Another segment aired during the episode on England’s Natural History Museum. Who doesn’t love a story about a cursed, priceless gem? Apparently the descendants of Edward Heron-Allen don’t. The Blasted Amethyst was gifted to the museum after decades of mysterious and nefarious events seemed to surround anyone who owned or touched the gem, which had been looted from the Temple of Indra during the Indian Mutiny of 1857. Most interesting during this segment was the skepticism of Mineralogist Alan Hart, who does not believe in the curse, and the opposite opinion of Curator Richard Savin, who firmly believes the gem has exerted it cursatory power on his life. Ira Jones, the son of Edward Heron-Allen, was offered the opportunity to handle the purple treasure before it was replaced in its display case. He declined. While he did have the opportunity to handle some of the artifacts at the Egyptian Museum, series producer Steve Gamester did not lay hands on the gem either, but he did note that one of the show’s cameramen fell ill the day after the segment on the gem was shot. Coincidence or Curse?
Museum Secrets also takes the science behind some of the artifacts out of the museum and into the real world. Two segments which immediately stand out are the ones where the crossbow and musket go shot for shot in power comparisons and the top secret weaponry employed by Britain’s Special Operations Executive. Who knew that rats could be so explosively deadly?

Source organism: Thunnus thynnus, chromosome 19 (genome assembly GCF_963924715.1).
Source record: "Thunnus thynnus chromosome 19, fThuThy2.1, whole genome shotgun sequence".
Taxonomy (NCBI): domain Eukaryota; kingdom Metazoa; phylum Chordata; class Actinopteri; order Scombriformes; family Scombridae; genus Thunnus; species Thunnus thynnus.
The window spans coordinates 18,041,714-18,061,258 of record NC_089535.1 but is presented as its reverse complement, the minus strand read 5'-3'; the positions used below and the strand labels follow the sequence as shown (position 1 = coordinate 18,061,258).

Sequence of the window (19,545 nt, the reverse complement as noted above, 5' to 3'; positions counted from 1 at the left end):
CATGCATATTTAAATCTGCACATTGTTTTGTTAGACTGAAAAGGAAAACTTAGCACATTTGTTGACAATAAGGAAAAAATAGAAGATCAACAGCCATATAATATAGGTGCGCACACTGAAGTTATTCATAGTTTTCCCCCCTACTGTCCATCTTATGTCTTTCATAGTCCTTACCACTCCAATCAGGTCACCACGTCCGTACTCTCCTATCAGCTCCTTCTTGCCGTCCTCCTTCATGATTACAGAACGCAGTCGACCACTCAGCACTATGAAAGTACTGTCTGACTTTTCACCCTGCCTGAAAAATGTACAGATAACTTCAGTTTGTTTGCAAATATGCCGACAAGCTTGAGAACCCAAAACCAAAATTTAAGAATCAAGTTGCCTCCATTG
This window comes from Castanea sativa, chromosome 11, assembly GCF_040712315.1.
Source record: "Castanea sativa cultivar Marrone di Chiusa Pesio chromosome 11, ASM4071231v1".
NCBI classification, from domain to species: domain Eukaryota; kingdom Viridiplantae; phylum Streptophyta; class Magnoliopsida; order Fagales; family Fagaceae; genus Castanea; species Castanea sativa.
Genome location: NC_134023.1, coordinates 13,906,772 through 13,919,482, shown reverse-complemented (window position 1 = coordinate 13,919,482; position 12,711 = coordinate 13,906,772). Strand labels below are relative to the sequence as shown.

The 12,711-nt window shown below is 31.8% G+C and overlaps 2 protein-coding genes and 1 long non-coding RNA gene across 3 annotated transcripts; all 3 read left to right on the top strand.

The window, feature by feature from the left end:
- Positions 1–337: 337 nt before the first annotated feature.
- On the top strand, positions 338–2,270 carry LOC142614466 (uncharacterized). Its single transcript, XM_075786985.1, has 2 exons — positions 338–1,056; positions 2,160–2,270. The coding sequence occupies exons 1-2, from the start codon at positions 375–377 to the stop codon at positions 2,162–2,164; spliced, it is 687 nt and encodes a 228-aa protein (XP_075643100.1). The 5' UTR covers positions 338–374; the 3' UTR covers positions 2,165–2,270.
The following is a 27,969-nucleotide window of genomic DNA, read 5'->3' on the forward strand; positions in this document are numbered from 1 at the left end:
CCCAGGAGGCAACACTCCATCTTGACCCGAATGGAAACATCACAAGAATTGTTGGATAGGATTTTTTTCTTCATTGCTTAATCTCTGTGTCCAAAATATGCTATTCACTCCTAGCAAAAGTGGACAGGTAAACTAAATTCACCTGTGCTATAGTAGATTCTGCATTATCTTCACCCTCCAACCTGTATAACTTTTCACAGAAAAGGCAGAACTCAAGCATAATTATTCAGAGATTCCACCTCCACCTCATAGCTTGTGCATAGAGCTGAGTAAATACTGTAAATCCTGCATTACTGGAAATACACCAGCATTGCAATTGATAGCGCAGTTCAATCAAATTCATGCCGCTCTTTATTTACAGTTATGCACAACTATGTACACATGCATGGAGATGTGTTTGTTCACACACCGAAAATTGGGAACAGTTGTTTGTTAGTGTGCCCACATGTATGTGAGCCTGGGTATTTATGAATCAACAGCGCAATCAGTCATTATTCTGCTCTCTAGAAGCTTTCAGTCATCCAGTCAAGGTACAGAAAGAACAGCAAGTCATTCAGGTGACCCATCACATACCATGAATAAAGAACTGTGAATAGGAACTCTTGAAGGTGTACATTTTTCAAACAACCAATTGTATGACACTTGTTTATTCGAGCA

What made the crossbow segment of the ROM episode so special was the opportunity for Curator Cory Keeble to actually shoot a replica crossbow which had been built to medieval specifications by prop master Chris Warrilow – and his delight in doing so.
During World War II, there was a very real threat that many of the treasures housed in the Natural History Museum could be forever lost should any German bombs fall on the building, so the building was emptied of its treasure hoard, and the spies moved in. The Special Operations Executive, of which author Ian Flemming was a member, were responsible for gathering intelligence on the Nazis and coming up with ways to put serious dents in their activities. The Museum Secrets team and explosives engineer Sidney Alford took a closer look at some of the blueprints for explosive devices used by the SOE to combat Hitler’s armies. Thankfully they took their experiments outside.